Let $\mathbb F_5=\{0,1,2,3,4\}$ is finite field of size $5$. I am trying to find minimal $n$ so that vector space of dimension $n$ over $\mathbb F_5$ contains $2$ linearly independent vectors so that all vectors of their linear span contains $1$ as a coordinate. In other words there should be linear subspace of dimension $2$ so that all vectors contains $1$ coordinate (except trivial vector).

For $n=8$ there is a solution: $(1,2,3,4,0,0,0,0)$ and $(0,0,0,0,1,2,3,4)$.

I need hint to prove that no solution for $n<8$ exist.

  • $\begingroup$ I took the liberty of adding the combinatorial-designs tag. There is a good chance that users with expertise in the combinatorics of finite affine planes can say something about my "conjecture" right away. $\endgroup$ Dec 31, 2015 at 21:12

1 Answer 1


This is a tough nut to crack (or, more likely, I'm looking at it all wrong). Anyway, I think I found a promising way to look at it.

Conjecture. It is impossible to cover all the points of the punctured plane $\Bbb{F}_5^2\setminus\{(0,0)\}$ by seven lines, none passing through the origin.

This is just a conjecture. I think it's true, but I'm not betting a fortune on it yet. At the bottom I will share my thoughts, but let's first show how this settles your question.

Claim. There aren't any 2-dimensional subspace of the prescribed type for $n<8$.

Proof. (Assuming the above conjecture.) Assume contrariwise that such a subspace $V$ exists. Let $u=(u_1,u_2,\ldots,u_n)$ and $v=(v_1,v_2,\ldots,v_n)$ be a basis of $V$. The required property says that for all $(x,y)\in \Bbb{F}_5^2\setminus\{(0,0)\}$ there exists an index $i, 1\le i\le n$ such that $xu_i+yv_i=1$. This implies that the set $\Bbb{F}_5^2\setminus\{(0,0)\}$ is covered by the $n$ lines $u_ix+v_iy=1$. Clearly none of those pass through the origin. Therefore the conjecture implies that $n>7$.

Remark. Observe that 2-dimensional subspace of $\Bbb{F}_5^6$ spanned by $(0,1,1,1,1,1)$ and $(1,0,1,2,3,4)$ has the property that all the non-trivial vectors have exactly one component equal to zero. Getting a fixed non-zero component to appear is more difficult as witnessed here. Of course, scalar multiplication allows us to replace $1$ with any other non-zero scalar.

How might the conjecture be verified? The lines in the plane $\Bbb{F}_5^2$ can have one of six directions, either parallel to the $y$-axis or one of the five possible slopes. Therefore among the seven lines (assuming that the conjecture could be false) there is at least one parallel pair. This leads to a systematic (IMO manageable) case-by-case analysis.

  • We cannot have five parallel lines, because one of them would pass through the origin.
  • If we have four parallel lines, then the they cover 20 points out of 24. The remaining 4 points form a line through the origin, so no line avoiding the origin can cover more than one of those points. Therefore we need eight lines total. In light of the idea of the "proof" this is exactly the $n=8$ solution discovered by the OP:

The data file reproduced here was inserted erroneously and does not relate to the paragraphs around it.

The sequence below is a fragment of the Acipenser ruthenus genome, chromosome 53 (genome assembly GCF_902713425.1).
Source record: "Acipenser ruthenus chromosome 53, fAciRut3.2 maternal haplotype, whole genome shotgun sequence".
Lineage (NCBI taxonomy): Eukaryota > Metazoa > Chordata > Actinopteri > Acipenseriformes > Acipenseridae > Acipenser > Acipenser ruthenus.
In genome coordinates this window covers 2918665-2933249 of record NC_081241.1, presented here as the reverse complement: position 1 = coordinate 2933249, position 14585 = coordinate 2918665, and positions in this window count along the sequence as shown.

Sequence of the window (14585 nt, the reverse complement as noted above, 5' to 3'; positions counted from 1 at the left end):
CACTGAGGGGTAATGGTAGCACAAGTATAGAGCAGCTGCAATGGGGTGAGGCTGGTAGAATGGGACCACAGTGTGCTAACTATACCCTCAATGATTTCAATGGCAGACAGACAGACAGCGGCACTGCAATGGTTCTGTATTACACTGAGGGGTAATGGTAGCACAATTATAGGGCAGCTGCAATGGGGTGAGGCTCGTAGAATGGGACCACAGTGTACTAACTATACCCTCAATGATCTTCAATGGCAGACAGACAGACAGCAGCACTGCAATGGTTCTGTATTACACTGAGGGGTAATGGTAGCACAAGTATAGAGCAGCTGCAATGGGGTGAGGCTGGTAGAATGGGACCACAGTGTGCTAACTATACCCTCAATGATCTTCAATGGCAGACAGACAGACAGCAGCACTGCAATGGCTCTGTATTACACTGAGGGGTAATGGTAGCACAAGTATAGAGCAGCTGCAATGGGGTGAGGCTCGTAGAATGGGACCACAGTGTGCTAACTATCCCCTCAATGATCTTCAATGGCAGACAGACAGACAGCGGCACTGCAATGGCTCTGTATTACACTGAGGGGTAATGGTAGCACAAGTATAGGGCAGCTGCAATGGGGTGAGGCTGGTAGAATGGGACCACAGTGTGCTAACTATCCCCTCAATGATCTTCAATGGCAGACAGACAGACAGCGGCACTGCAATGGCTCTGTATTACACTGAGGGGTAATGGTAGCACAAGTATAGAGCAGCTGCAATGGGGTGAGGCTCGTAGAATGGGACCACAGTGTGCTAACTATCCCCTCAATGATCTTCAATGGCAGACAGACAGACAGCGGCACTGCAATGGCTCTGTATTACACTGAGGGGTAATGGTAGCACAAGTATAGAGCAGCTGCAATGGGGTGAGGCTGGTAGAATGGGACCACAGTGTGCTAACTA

• If we have three parallel lines (but the others are non-parallel to these three) they cover 15 points. The remaining lines intersect all those parallel ones, so they can only cover two previously uncovered points. Nine points remain to be covered, so we need at least five more lines. This, again, brings the total to eight.
  • If we have two pairs of parallel lines, and the other lines are not parallel to either of these, then we can argue as follows. By a suitable choice of a coordinate system those two parallel pairs of lines have equations $y=1, y=2$ and $x=1,x=2$. We see that the points $(0,3),(0,4)$, $(3,0),(3,3),(3,4)$, $(4,0),(4,3),(4,4)$ - a total of eight - are still uncovered. The remaining lines must have a non-zero finite slopes, so there will be no repetitions among the coordinates of their points. This implies that the only possible line "wasting" only two of its points as intersections of the two parallel pairs must pass through $(1,2)$ and $(2,1)$. The line passing through $(1,1)$ and $(2,2)$ also passes through the origin. So we can have one more line bringing in 3 previous uncovered points, and after that we max out at two. Therefore we need four more lines to cover those eight points. A total of eight.
  • This leaves open the case of covering the plane with a single pair of parallel lines and five others. W.l.o.g. we can assume that the parallel lines are $x=1$ and $x=2$. The five remaining lines then must have distinct slopes $\in\Bbb{F}_5$. Leaving this case to somebody else. At least for now :-)
  • $\begingroup$ Your conjecture is indeed correct. Proof can be found here ac.els-cdn.com/0097316577900012/… $\endgroup$
    – Ashot
    Dec 31, 2015 at 22:12
  • $\begingroup$ For $q$ and $n$ minimal number of cosets needed to cover all vectors of $\mathbb F_q^n/\{(0,..,0)\}$ is $n(q-1)$. In fact I was trying to find another proof of that result :) I was thinking that posted problem is easier than orignal one but seems that they are equivalet and both doesn't have combinatorial proof. $\endgroup$
    – Ashot
    Dec 31, 2015 at 22:14
  • $\begingroup$ @Ashot: For the first hour or so I was hoping to reduce this to a coding theoretical result but I couldn't think of anything suitable. $\endgroup$ Dec 31, 2015 at 22:58

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